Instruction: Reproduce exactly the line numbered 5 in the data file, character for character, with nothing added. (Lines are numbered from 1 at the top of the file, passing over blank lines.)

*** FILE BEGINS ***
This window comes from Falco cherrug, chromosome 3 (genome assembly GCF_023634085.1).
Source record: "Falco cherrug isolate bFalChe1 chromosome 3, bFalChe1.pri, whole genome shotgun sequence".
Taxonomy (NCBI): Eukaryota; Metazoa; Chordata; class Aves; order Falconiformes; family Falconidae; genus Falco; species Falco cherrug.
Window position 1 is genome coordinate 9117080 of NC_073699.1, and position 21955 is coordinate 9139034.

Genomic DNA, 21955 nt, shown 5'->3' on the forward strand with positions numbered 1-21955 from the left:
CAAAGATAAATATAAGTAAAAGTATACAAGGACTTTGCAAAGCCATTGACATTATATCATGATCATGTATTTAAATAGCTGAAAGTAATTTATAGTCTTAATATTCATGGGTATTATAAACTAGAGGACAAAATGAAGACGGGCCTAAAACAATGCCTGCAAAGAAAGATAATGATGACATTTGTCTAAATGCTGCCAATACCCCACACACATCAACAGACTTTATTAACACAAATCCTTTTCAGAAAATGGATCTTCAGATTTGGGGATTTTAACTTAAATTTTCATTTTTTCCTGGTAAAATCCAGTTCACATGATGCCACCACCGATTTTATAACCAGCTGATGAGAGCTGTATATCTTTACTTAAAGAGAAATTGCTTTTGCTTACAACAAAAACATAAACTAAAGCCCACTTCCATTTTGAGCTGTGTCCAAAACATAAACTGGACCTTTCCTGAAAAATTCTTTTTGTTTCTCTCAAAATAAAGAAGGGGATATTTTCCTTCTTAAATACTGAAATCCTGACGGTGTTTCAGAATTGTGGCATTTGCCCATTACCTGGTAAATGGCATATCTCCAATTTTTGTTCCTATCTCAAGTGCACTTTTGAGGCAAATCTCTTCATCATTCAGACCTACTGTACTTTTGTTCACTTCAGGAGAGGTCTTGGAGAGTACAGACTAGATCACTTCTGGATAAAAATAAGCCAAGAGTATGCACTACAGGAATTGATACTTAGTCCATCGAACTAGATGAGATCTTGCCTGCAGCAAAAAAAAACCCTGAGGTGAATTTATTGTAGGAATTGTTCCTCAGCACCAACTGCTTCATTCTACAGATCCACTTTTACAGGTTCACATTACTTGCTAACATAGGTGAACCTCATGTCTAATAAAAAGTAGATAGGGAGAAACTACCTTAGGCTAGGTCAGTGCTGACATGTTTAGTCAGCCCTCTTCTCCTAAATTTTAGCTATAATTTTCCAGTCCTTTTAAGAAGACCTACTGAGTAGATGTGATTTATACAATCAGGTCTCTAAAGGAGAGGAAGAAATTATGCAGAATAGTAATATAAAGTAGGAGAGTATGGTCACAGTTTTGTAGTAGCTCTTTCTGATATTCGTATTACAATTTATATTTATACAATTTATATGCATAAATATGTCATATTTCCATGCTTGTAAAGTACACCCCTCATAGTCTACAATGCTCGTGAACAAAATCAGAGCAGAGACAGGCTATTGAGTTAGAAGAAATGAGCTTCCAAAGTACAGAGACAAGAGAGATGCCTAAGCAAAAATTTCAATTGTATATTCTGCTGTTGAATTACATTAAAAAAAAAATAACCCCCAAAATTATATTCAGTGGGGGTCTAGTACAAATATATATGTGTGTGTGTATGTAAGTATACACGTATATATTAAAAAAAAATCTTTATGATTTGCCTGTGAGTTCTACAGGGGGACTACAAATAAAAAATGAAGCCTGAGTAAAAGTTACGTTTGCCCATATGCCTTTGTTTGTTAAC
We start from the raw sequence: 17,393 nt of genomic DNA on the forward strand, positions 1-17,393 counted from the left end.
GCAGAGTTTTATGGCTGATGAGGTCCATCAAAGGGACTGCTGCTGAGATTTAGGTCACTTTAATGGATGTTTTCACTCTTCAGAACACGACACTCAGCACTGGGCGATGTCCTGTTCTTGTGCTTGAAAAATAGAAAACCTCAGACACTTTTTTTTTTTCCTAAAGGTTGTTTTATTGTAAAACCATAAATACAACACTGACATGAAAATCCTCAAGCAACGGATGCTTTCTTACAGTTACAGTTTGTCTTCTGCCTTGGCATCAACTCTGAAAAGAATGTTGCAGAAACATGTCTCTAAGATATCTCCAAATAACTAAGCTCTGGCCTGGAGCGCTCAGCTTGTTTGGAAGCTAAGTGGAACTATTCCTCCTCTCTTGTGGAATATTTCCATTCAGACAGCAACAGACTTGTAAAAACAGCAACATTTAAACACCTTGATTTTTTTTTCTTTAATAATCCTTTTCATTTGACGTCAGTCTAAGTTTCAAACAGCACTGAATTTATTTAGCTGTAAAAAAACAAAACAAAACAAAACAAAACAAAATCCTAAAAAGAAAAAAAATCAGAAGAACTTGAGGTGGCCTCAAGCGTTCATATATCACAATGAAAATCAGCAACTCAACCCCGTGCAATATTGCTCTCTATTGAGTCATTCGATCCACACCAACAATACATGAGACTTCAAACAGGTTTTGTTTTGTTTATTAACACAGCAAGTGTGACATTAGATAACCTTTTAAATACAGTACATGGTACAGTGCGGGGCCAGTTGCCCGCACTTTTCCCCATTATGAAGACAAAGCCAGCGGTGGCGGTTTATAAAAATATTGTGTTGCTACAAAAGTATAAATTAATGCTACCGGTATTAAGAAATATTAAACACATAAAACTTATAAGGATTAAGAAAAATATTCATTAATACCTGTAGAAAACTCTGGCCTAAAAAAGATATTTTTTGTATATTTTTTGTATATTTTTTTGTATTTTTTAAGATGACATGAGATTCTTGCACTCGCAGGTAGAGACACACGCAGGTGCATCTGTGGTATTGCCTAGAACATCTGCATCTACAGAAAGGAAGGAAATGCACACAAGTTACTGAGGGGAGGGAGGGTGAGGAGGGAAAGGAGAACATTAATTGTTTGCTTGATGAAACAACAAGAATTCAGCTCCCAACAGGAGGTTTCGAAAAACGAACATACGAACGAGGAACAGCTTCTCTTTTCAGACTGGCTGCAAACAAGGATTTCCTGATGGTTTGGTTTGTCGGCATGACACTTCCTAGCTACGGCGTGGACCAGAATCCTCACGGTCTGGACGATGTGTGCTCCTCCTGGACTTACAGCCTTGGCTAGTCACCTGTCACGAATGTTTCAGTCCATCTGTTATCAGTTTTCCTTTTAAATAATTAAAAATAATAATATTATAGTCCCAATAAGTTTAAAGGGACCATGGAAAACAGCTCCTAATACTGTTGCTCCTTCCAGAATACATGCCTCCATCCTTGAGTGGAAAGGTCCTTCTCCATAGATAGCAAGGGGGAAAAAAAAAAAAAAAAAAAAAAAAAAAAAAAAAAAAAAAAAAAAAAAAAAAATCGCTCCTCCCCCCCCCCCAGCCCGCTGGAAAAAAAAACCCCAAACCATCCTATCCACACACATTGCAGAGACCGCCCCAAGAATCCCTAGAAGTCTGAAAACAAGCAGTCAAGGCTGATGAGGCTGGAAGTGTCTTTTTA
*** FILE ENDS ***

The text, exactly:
Genomic DNA, 21955 nt, shown 5'->3' on the forward strand with positions numbered 1-21955 from the left: